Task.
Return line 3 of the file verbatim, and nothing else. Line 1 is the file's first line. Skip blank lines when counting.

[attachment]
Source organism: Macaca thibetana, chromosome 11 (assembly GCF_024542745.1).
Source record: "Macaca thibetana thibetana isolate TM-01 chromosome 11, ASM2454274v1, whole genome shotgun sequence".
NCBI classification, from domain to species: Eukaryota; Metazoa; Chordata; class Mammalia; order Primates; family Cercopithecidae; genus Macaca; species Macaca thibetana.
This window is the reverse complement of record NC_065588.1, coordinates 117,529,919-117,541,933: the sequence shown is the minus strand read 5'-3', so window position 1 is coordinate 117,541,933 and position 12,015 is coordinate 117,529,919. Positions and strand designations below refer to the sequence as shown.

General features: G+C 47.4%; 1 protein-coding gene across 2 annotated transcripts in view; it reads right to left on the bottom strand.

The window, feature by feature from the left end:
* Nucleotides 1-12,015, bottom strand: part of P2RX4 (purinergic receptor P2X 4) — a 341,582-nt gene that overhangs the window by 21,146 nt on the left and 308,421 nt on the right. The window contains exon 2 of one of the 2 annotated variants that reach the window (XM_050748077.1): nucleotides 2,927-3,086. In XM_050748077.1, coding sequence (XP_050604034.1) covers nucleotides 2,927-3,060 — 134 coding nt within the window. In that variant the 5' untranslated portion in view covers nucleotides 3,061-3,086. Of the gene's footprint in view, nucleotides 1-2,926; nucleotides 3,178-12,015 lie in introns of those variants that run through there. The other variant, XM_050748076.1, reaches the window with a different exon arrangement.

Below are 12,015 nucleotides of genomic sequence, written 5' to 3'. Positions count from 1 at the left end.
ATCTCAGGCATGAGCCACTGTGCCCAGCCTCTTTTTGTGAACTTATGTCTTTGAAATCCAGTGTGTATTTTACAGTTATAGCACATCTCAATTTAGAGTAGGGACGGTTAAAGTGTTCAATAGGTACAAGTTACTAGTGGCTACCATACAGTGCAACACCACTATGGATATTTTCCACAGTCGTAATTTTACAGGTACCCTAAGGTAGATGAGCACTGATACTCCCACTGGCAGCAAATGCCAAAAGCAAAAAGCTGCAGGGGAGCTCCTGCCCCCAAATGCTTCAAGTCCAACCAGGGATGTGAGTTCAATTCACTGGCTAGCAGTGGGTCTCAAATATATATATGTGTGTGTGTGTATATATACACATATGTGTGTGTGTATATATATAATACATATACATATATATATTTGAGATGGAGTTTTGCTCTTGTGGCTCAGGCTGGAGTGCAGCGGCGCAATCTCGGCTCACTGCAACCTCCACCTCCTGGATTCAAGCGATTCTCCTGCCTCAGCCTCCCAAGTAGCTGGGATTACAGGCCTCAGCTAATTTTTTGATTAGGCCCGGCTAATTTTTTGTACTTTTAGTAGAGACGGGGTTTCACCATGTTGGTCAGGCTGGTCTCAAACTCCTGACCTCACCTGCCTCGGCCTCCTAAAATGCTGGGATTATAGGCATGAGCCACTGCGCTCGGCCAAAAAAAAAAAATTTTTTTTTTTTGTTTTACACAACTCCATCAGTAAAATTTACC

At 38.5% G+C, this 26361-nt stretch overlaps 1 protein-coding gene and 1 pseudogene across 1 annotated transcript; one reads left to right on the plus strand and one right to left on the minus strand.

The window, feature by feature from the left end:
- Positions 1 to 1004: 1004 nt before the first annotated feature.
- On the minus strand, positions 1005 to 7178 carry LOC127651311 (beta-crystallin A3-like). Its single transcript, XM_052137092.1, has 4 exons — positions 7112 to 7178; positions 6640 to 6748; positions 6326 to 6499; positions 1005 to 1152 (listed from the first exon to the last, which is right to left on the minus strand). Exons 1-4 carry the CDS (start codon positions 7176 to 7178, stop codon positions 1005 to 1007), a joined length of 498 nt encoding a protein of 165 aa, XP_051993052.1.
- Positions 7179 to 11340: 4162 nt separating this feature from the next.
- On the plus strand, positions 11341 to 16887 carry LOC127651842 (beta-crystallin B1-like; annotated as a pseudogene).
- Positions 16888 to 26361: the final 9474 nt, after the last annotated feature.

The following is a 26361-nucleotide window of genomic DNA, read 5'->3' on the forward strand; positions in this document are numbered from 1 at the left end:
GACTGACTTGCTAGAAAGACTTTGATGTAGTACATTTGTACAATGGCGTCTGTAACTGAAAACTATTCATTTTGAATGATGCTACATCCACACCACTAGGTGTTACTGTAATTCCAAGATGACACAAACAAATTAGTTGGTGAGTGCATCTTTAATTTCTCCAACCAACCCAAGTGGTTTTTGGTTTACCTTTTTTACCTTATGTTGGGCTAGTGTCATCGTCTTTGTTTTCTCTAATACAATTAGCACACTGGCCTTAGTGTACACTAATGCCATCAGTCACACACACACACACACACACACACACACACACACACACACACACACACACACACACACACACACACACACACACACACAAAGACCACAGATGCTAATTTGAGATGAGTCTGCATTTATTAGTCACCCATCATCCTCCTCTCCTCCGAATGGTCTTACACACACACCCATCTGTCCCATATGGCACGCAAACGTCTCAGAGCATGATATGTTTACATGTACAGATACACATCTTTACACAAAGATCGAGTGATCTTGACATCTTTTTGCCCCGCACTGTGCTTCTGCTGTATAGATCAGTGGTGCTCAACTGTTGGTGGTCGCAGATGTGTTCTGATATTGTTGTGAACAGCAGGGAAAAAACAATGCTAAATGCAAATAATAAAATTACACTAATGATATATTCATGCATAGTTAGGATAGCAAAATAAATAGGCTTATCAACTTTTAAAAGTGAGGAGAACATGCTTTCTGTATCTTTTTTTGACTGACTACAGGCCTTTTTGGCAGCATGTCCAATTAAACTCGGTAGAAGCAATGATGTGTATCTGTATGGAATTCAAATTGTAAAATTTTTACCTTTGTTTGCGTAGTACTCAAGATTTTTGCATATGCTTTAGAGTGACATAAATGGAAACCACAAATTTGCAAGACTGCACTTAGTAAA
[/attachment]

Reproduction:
NCBI classification, from domain to species: Eukaryota; Metazoa; Chordata; class Mammalia; order Primates; family Cercopithecidae; genus Macaca; species Macaca thibetana.